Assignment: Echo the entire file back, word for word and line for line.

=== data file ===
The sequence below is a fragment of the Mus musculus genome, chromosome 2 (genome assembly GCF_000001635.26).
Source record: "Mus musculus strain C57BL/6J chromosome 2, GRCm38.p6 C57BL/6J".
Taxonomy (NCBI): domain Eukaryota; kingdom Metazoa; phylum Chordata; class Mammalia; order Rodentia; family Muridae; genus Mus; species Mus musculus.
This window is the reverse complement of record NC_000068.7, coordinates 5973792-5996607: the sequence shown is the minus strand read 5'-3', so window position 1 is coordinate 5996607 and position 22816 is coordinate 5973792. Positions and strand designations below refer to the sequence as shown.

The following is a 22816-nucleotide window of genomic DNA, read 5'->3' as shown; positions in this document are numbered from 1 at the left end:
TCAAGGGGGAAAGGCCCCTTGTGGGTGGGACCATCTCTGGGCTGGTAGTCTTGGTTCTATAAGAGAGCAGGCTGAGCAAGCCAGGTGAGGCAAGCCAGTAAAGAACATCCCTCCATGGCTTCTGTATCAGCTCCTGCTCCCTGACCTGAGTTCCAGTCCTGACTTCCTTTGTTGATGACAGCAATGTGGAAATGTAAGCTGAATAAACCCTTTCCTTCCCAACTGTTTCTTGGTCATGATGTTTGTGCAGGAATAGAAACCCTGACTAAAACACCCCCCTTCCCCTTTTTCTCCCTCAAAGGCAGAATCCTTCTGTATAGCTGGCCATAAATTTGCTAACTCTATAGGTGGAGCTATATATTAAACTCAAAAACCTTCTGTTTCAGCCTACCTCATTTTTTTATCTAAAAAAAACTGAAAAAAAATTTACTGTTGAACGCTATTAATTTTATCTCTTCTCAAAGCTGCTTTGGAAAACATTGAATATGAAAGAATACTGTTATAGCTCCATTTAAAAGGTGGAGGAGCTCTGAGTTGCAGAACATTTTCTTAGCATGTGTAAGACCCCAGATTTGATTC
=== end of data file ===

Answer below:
The sequence below is a fragment of the Mus musculus genome, chromosome 2 (genome assembly GCF_000001635.26).
Source record: "Mus musculus strain C57BL/6J chromosome 2, GRCm38.p6 C57BL/6J".
Taxonomy (NCBI): domain Eukaryota; kingdom Metazoa; phylum Chordata; class Mammalia; order Rodentia; family Muridae; genus Mus; species Mus musculus.
This window is the reverse complement of record NC_000068.7, coordinates 5973792-5996607: the sequence shown is the minus strand read 5'-3', so window position 1 is coordinate 5996607 and position 22816 is coordinate 5973792. Positions and strand designations below refer to the sequence as shown.

The following is a 22816-nucleotide window of genomic DNA, read 5'->3' as shown; positions in this document are numbered from 1 at the left end:
TCAAGGGGGAAAGGCCCCTTGTGGGTGGGACCATCTCTGGGCTGGTAGTCTTGGTTCTATAAGAGAGCAGGCTGAGCAAGCCAGGTGAGGCAAGCCAGTAAAGAACATCCCTCCATGGCTTCTGTATCAGCTCCTGCTCCCTGACCTGAGTTCCAGTCCTGACTTCCTTTGTTGATGACAGCAATGTGGAAATGTAAGCTGAATAAACCCTTTCCTTCCCAACTGTTTCTTGGTCATGATGTTTGTGCAGGAATAGAAACCCTGACTAAAACACCCCCCTTCCCCTTTTTCTCCCTCAAAGGCAGAATCCTTCTGTATAGCTGGCCATAAATTTGCTAACTCTATAGGTGGAGCTATATATTAAACTCAAAAACCTTCTGTTTCAGCCTACCTCATTTTTTTATCTAAAAAAAACTGAAAAAAAATTTACTGTTGAACGCTATTAATTTTATCTCTTCTCAAAGCTGCTTTGGAAAACATTGAATATGAAAGAATACTGTTATAGCTCCATTTAAAAGGTGGAGGAGCTCTGAGTTGCAGAACATTTTCTTAGCATGTGTAAGACCCCAGATTTGATTC